Owning a pool is every bit as magic and wonderful as people who don't own them imagine them to be.  Nothing hits the spot quite like jumping into ten feet of water when the thermometer hits triple-digits.

If you stop to think, however, about all the things that could go wrong when you jump in that water, you might think twice before doing so.  With that said, perhaps you can guess I'm about to rant.  Don't judge too quickly, though... I really do love our pool, it's just getting the best of me this summer.

So the pools you swim in require a lot of attention to maintain.  Removing "junk", being the most obvious.  Skimming debris off the surface can be partially automated with special traps used to pull water through when the pumps are on, but you still have to get out with a net and pull things off the surface, lest the sink to the bottom.  For things on the bottom you have vacuums, which also use the pumps, but that's an occasional thing; you can get away with brushing the sides which, in turn, will cause larger things like leaves to float up, making them easy to get with a net.

Smaller debris won't be caught in the net, and that's where filters come into play.  Filters are either paper cartridges, sand (really), or tiny fossilized remains of plankton ground into ultra fine silica powder called diatomaceous earth (DE).  That's roughly the order of effectiveness.  These filters pull the floating debris too small for nets out of the water, and need to be changed (or backwashed) at varying frequencies depending on how active they are.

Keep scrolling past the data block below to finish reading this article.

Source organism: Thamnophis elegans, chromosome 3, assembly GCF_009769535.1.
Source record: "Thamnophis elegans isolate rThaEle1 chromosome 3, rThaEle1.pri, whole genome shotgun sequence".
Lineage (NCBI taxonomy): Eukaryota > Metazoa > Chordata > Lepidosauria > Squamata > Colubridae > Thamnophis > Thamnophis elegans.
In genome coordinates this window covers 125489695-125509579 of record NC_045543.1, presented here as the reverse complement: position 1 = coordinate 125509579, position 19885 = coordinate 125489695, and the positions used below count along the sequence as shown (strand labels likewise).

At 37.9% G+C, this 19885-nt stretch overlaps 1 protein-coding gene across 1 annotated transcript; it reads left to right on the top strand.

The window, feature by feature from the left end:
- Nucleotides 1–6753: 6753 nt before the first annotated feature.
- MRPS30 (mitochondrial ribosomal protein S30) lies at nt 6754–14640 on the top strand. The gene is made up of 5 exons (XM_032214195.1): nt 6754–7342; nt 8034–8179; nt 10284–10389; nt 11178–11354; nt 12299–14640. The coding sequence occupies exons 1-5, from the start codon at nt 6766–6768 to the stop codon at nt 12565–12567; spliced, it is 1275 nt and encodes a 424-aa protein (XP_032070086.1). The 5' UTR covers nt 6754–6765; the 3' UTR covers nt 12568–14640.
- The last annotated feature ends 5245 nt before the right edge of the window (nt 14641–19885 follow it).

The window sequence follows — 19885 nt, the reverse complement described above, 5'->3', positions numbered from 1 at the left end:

Still with me?  There are also numerous chemical measures you need to manage.

The most obvious, perhaps, is the amount of chlorine in the water.  Chlorine provides a cleansing for the water, and to those of you unaware, chlorine is, effectively, bleach.  It shouldn't come as a surprise that there are people who actually do use bleach, instead of chlorine, as it costs less.  That's not entirely true, however, when you consider that good chlorine has 3 or more times as much active ingredient (typically sodium hypochlorite), so this is a bit of a myth.  Chlorine breaks down organics to be processed by the filters and has a smell most people equate with public pools.

Second on the frequency list is balancing the pH, regulating the water's level of acid/base.  This is the part that gets tricky, as the chlorine has to be right in order to get a good pH reading, and if your pH is off it's difficult to get the chlorine right.  The most notable problem with pH balance being wrong is when your eyes hurt.  That's not the chlorine, although it could be in a very recently over-chlorinated pool.  Highly acidic water will eat your pool's surface up, as well as the metals and plastics in your pipes.  On the flip side, highly basic water will generate scale that is a nightmare to get out of pipes and such, but easy enough to brush off the surface of the pool.

I'll leave the harder chemistry for another day (or not), so instead I'll hit algae next.  Yes, the stuff you see in ponds, lakes, rivers, the ocean... it's usually green, but there are yellow (mustard) and black variants, as well.  Green and yellow are the most common and easiest to deal with.  Black algae is hard (literally) and the part that's at the surface acts like a shell, requiring steel brushes to remove.  Horrible.  Getting back to the green, though; that's where we've struggled a few summers.  It's a combination of too much sun and poor chemical balance.